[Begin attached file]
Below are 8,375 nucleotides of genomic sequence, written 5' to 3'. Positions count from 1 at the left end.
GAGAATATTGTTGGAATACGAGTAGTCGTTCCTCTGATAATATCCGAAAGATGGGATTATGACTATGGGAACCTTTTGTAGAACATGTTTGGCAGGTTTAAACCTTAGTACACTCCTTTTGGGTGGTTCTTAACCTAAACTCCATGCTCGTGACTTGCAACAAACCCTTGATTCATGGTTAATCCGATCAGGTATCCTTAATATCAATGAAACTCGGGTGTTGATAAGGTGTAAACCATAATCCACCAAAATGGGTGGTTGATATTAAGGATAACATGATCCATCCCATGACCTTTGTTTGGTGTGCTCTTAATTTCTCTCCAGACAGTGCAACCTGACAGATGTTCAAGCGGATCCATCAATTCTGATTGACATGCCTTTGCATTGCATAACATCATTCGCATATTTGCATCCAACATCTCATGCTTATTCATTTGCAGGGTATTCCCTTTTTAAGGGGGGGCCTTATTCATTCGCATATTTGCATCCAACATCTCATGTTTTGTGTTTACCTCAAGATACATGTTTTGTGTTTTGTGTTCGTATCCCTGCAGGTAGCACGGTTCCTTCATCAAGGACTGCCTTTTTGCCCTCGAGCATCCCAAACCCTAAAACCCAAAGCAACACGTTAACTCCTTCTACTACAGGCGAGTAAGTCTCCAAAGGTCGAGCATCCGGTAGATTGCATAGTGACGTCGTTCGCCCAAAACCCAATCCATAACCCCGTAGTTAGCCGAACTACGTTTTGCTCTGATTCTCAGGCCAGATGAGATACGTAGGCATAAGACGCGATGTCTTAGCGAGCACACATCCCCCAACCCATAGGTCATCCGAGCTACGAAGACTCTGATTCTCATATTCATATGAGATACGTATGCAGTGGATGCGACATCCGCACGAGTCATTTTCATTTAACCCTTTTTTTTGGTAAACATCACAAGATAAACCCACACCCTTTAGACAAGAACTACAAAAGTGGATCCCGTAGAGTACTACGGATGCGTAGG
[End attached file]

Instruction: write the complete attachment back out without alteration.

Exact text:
Below are 8,375 nucleotides of genomic sequence, written 5' to 3'. Positions count from 1 at the left end.
GAGAATATTGTTGGAATACGAGTAGTCGTTCCTCTGATAATATCCGAAAGATGGGATTATGACTATGGGAACCTTTTGTAGAACATGTTTGGCAGGTTTAAACCTTAGTACACTCCTTTTGGGTGGTTCTTAACCTAAACTCCATGCTCGTGACTTGCAACAAACCCTTGATTCATGGTTAATCCGATCAGGTATCCTTAATATCAATGAAACTCGGGTGTTGATAAGGTGTAAACCATAATCCACCAAAATGGGTGGTTGATATTAAGGATAACATGATCCATCCCATGACCTTTGTTTGGTGTGCTCTTAATTTCTCTCCAGACAGTGCAACCTGACAGATGTTCAAGCGGATCCATCAATTCTGATTGACATGCCTTTGCATTGCATAACATCATTCGCATATTTGCATCCAACATCTCATGCTTATTCATTTGCAGGGTATTCCCTTTTTAAGGGGGGGCCTTATTCATTCGCATATTTGCATCCAACATCTCATGTTTTGTGTTTACCTCAAGATACATGTTTTGTGTTTTGTGTTCGTATCCCTGCAGGTAGCACGGTTCCTTCATCAAGGACTGCCTTTTTGCCCTCGAGCATCCCAAACCCTAAAACCCAAAGCAACACGTTAACTCCTTCTACTACAGGCGAGTAAGTCTCCAAAGGTCGAGCATCCGGTAGATTGCATAGTGACGTCGTTCGCCCAAAACCCAATCCATAACCCCGTAGTTAGCCGAACTACGTTTTGCTCTGATTCTCAGGCCAGATGAGATACGTAGGCATAAGACGCGATGTCTTAGCGAGCACACATCCCCCAACCCATAGGTCATCCGAGCTACGAAGACTCTGATTCTCATATTCATATGAGATACGTATGCAGTGGATGCGACATCCGCACGAGTCATTTTCATTTAACCCTTTTTTTTGGTAAACATCACAAGATAAACCCACACCCTTTAGACAAGAACTACAAAAGTGGATCCCGTAGAGTACTACGGATGCGTAGG